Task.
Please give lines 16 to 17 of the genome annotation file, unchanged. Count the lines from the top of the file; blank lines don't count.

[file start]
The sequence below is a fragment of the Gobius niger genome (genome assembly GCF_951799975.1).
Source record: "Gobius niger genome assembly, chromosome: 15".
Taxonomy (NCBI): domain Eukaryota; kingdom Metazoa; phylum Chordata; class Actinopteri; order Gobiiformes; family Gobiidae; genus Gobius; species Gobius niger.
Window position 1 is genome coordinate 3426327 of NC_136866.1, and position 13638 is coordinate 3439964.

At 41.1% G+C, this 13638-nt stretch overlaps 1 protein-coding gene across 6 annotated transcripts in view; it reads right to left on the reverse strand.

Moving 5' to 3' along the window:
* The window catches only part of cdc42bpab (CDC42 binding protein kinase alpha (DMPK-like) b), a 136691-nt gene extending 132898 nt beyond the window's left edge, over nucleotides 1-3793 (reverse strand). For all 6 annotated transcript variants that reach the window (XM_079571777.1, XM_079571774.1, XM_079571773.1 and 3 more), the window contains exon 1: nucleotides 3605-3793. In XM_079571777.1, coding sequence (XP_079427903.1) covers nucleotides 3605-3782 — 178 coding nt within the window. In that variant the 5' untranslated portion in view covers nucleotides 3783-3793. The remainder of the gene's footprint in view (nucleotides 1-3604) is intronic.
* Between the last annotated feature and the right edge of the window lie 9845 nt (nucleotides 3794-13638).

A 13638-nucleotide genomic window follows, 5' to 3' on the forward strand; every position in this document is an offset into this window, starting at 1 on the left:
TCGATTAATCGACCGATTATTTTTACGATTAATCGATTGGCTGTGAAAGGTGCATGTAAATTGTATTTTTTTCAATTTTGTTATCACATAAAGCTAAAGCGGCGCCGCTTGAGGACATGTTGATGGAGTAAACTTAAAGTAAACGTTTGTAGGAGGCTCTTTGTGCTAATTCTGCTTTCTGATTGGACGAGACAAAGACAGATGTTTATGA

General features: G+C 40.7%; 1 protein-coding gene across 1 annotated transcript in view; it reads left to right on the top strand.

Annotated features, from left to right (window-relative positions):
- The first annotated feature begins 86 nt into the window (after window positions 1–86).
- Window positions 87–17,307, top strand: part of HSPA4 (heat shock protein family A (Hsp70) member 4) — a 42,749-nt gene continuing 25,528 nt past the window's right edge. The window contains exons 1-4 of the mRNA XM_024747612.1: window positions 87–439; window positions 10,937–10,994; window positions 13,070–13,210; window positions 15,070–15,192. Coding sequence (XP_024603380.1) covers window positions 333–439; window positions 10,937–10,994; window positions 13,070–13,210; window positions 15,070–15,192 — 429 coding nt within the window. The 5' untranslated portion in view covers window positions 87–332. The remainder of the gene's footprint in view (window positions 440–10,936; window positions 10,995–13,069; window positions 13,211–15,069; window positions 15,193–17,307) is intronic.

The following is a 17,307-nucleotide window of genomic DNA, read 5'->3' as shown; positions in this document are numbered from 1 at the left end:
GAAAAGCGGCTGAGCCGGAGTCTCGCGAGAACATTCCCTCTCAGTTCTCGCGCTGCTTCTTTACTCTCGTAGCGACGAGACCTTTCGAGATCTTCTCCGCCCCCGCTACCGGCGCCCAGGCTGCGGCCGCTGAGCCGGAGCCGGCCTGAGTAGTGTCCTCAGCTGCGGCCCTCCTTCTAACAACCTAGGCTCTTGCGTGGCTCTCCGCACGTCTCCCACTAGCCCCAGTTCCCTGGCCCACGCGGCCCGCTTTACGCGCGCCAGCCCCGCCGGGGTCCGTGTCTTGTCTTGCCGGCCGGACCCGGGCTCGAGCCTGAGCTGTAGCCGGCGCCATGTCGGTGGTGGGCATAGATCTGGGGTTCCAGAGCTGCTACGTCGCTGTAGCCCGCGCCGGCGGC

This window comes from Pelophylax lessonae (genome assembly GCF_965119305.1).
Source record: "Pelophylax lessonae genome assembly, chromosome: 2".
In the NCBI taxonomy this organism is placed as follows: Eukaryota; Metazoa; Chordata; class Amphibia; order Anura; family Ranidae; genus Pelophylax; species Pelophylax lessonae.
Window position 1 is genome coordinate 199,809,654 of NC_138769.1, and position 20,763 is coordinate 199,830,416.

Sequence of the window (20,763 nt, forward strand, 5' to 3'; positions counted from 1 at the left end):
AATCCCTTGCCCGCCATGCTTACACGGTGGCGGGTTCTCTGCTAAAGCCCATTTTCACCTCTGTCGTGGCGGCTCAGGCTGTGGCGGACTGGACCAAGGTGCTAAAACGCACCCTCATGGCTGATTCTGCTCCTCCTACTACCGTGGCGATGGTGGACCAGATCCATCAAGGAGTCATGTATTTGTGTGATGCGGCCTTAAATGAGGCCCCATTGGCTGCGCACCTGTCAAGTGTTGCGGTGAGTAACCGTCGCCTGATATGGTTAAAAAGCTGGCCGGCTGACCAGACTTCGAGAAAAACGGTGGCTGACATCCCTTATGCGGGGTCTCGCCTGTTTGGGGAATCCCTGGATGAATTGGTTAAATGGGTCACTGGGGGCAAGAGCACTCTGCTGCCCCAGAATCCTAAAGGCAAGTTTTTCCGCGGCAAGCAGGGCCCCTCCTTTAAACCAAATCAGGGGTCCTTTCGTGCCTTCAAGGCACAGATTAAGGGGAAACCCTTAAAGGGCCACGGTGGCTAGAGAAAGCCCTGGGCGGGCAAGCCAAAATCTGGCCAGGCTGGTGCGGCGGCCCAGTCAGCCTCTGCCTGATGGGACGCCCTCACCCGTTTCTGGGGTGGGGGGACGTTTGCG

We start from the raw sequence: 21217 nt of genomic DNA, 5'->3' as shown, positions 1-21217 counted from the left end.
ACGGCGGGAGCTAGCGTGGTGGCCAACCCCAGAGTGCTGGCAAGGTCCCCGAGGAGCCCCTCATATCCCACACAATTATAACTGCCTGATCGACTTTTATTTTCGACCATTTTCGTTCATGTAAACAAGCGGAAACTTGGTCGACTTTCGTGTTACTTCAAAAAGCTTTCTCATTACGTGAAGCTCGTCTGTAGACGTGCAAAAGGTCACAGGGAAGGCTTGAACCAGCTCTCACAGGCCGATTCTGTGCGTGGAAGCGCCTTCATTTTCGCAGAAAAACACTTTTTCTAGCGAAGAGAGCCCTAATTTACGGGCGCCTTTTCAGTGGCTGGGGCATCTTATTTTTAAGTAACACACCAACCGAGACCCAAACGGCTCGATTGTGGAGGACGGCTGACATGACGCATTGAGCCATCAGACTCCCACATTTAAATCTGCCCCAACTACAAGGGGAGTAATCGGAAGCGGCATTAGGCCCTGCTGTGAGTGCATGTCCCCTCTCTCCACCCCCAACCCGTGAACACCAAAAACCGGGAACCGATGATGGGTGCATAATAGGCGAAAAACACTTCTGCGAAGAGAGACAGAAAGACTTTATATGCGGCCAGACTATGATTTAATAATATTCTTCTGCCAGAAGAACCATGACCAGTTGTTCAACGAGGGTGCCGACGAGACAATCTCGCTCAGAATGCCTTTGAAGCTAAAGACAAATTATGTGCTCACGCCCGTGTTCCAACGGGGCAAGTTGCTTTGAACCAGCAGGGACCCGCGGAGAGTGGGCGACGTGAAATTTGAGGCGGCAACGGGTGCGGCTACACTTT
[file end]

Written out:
GAAAAGCGGCTGAGCCGGAGTCTCGCGAGAACATTCCCTCTCAGTTCTCGCGCTGCTTCTTTACTCTCGTAGCGACGAGACCTTTCGAGATCTTCTCCGCCCCCGCTACCGGCGCCCAGGCTGCGGCCGCTGAGCCGGAGCCGGCCTGAGTAGTGTCCTCAGCTGCGGCCCTCCTTCTAACAACCTAGGCTCTTGCGTGGCTCTCCGCACGTCTCCCACTAGCCCCAGTTCCCTGGCCCACGCGGCCCGCTTTACGCGCGCCAGCCCCGCCGGGGTCCGTGTCTTGTCTTGCCGGCCGGACCCGGGCTCGAGCCTGAGCTGTAGCCGGCGCCATGTCGGTGGTGGGCATAGATCTGGGGTTCCAGAGCTGCTACGTCGCTGTAGCCCGCGCCGGCGGC

This window comes from Pelophylax lessonae (genome assembly GCF_965119305.1).